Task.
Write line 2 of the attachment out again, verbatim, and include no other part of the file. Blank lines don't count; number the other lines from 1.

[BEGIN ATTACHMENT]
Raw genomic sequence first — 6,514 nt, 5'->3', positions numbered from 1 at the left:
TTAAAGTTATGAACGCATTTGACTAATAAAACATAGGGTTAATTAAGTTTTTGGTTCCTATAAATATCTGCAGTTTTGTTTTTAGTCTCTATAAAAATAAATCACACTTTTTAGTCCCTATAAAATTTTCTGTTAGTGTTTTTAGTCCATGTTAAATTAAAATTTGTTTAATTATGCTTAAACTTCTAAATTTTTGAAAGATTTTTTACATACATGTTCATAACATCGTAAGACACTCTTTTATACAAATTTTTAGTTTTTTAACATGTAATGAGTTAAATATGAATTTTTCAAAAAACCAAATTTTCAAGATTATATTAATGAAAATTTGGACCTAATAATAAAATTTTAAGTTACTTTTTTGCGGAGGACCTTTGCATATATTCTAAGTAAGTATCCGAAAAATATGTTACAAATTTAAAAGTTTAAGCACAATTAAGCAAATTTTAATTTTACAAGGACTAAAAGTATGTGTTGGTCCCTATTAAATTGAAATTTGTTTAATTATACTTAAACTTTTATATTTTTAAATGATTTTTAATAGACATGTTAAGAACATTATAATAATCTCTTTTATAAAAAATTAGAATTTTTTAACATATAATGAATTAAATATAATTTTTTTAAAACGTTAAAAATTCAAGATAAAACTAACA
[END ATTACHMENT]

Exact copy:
TTAAAGTTATGAACGCATTTGACTAATAAAACATAGGGTTAATTAAGTTTTTGGTTCCTATAAATATCTGCAGTTTTGTTTTTAGTCTCTATAAAAATAAATCACACTTTTTAGTCCCTATAAAATTTTCTGTTAGTGTTTTTAGTCCATGTTAAATTAAAATTTGTTTAATTATGCTTAAACTTCTAAATTTTTGAAAGATTTTTTACATACATGTTCATAACATCGTAAGACACTCTTTTATACAAATTTTTAGTTTTTTAACATGTAATGAGTTAAATATGAATTTTTCAAAAAACCAAATTTTCAAGATTATATTAATGAAAATTTGGACCTAATAATAAAATTTTAAGTTACTTTTTTGCGGAGGACCTTTGCATATATTCTAAGTAAGTATCCGAAAAATATGTTACAAATTTAAAAGTTTAAGCACAATTAAGCAAATTTTAATTTTACAAGGACTAAAAGTATGTGTTGGTCCCTATTAAATTGAAATTTGTTTAATTATACTTAAACTTTTATATTTTTAAATGATTTTTAATAGACATGTTAAGAACATTATAATAATCTCTTTTATAAAAAATTAGAATTTTTTAACATATAATGAATTAAATATAATTTTTTTAAAACGTTAAAAATTCAAGATAAAACTAACA